Otherwise, I think I’ve mostly been chasing people for end of term data (which is just not reliable) and checking reports. There must be a better way, something to explore for next year I think.

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Having Choices

Originally posted on Dreaming With Your Feet:

The Connection field trip to Garden Cove Produce

The Connection field trip to Garden Cove Produce

For some reason, people tell me their problems. I avoid eye contact with people beside me on airplanes or in line at the dry cleaners because next thing I know, they are telling me about their awful spouses or their problems with work. I have found myself caught in conversations with complete strangers about the most personal of topics, like the time I was minding my own business at an Alabama football game and a woman proceeded to tell me all about her menstrual cycle, in gory detail. Completely unsolicited …

My friends used to unburden themselves to me like I was Dr. Phil or something. When I was younger, I was an enthusiastic audience for my friends’ complaints and worries, happy to dispense my sage wisdom while telling myself that I must have my shit together or else they wouldn’t be…

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July 2014

I’ve been a bit busy this week.  Twilight photo for you


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Loom Bands – A Social Anthropology

Originally posted on jonnywalkerteaching:

As is widely known by anybody who works in any primary school, or even anybody who has attended one, primary schools are social spaces which are prone to life-consuming fads. I am not speaking her about Mindfulness or Learning Styles theory but about playground crazes. In my hazy memories of concrete joy, play time was a time to swap Pogs, to swap wrestling cards, football cards and the most prevalent craze among them all, Pokemon Cards. 

There is an interesting uniformity to the way in which these crazes operate, which I think – from my overly academic point of view – hold a lot of social significance. 

Today, we talk about Loom Bands, those annoying things the children fiddle with under the desk whilst I am trying to teach them how to read. Loom Bands are fairly cute, which is possibly why teachers have allowed them to proliferate more than with…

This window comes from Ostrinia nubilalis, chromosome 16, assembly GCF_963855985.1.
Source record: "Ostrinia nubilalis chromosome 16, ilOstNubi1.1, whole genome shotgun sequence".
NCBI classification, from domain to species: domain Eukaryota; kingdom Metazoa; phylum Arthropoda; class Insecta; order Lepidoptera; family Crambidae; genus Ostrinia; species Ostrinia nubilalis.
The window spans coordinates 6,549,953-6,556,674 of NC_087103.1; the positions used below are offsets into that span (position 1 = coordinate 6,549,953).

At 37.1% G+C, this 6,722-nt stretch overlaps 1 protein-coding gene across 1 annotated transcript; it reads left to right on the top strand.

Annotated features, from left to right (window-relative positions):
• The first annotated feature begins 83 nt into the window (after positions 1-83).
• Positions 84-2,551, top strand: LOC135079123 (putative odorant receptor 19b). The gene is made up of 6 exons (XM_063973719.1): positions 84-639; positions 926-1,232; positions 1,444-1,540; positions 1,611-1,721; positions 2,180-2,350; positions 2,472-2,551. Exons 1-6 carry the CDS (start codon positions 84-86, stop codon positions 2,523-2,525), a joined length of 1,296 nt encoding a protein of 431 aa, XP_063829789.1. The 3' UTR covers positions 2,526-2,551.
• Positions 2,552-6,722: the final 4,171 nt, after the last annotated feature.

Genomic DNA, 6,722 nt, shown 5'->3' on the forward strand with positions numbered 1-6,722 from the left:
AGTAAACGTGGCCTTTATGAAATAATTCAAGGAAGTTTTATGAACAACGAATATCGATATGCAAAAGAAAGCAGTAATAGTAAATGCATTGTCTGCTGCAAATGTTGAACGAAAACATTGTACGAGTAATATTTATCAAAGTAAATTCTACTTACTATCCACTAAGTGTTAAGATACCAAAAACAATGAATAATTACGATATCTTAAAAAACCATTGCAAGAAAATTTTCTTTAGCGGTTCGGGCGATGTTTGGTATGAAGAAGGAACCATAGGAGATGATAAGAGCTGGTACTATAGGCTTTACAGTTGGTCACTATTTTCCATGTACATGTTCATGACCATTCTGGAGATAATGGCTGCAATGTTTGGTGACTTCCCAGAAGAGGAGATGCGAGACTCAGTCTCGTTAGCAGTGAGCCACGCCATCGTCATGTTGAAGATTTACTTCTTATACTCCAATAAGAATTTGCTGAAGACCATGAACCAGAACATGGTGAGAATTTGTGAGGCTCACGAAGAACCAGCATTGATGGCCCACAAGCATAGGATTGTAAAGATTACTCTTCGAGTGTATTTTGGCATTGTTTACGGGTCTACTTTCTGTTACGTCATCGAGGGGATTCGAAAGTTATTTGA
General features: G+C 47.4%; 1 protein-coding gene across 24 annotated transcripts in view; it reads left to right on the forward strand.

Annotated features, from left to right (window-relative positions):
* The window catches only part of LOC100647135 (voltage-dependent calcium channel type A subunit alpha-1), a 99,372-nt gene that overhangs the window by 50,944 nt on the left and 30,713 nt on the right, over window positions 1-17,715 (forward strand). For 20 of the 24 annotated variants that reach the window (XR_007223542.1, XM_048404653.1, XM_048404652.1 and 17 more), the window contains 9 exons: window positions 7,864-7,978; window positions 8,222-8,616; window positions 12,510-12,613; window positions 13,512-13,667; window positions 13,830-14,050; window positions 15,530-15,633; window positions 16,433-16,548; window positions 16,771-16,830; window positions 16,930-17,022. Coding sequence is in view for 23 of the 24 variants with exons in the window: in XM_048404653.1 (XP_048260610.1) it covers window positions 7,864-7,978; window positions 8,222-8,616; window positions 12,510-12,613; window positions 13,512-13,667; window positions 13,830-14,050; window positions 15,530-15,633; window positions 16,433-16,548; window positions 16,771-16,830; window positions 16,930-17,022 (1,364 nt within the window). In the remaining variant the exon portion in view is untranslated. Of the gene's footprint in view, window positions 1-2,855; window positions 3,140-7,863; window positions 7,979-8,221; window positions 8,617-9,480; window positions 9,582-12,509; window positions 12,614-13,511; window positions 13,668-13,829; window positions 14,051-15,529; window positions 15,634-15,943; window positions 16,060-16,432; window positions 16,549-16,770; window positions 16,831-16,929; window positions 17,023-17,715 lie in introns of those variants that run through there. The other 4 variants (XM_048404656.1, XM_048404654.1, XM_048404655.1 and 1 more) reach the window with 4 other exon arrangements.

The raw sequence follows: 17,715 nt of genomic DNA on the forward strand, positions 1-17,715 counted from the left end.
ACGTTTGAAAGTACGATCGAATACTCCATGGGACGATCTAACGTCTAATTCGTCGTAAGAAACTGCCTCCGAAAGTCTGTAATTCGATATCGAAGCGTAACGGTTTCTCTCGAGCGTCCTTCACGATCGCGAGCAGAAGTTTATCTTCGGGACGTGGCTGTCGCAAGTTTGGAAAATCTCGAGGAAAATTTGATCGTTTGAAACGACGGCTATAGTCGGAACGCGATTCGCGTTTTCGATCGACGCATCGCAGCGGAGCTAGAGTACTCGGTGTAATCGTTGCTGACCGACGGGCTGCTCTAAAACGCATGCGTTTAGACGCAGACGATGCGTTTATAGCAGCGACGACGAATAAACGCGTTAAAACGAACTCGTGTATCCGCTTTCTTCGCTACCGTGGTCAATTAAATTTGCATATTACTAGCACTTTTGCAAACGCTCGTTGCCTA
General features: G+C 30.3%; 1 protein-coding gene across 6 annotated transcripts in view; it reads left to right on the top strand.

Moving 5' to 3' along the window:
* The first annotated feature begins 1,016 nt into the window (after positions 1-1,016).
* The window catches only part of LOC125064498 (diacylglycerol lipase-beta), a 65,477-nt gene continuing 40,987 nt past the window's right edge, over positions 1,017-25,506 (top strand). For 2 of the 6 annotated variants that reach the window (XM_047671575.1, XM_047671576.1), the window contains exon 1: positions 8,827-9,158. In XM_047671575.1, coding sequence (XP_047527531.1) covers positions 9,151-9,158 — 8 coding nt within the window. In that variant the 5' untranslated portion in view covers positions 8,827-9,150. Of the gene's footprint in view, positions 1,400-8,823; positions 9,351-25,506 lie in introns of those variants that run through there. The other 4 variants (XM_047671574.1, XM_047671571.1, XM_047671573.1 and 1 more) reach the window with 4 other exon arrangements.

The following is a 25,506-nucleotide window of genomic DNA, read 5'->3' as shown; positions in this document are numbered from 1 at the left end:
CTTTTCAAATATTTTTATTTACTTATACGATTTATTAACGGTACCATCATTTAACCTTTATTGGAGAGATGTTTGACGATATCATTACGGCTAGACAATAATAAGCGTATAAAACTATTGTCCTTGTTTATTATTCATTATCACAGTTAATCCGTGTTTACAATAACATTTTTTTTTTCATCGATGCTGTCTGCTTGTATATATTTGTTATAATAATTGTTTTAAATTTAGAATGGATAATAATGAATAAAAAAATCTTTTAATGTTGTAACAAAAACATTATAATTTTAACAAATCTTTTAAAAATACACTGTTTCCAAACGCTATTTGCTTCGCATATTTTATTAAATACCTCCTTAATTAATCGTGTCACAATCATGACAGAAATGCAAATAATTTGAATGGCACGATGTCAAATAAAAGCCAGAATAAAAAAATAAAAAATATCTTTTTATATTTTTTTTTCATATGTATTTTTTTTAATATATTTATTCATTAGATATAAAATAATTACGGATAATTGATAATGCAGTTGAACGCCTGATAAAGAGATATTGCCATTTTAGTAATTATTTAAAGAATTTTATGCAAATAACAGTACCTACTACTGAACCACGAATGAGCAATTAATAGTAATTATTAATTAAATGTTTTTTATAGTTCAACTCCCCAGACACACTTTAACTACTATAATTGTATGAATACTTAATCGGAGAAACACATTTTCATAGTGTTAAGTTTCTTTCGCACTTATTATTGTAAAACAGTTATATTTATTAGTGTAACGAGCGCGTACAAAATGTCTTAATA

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week 22 – exhausted

I am so tired it’s not funny, and we STILL have two weeks to go!

It was announced on Monday that the head is off sick for the rest of term, and there appears to be a question over whether or not he will return. With one the deputies (who is leaving at the end of term) out sick again, it fell to three of us to run the school.

We’ve got a lot done, but it’s been non stop. My role changes again as a result of dropping 2/5 of SLT – and it seems I lose my little bit of sanity which was overseeing KS3. I’m not happy about that, nor am I happy about some of the things that I am being expected to pick up, but I guess that’s life.

Transition for the whole school was variable this week. I had expected, somewhat naively, that my teachers would be able to work with their new classes for a morning with an exciting range of activities – I was rather disappointed to find a couple of groups watching DVDs! That’s not how to get to know your class for next year, is it?

I finished my Annual Reviews today – that’s 33 at my last school and just over 70 at this… anyone else done over 100 Annual Reviews this year? It’s been great fun, but I’m hoping to spread the load a little more next year.

We had parents evening last night (so late in the term, I really don’t understand why) but it did throw up a need for an emergency CAMHS referral – first job this morning and then chased it up this afternoon and will continue to do so until I know we are getting somewhere.

Oh, and to top it all there was a fight, with blood – and guess who was left to clean that up! It’s never dull, is it?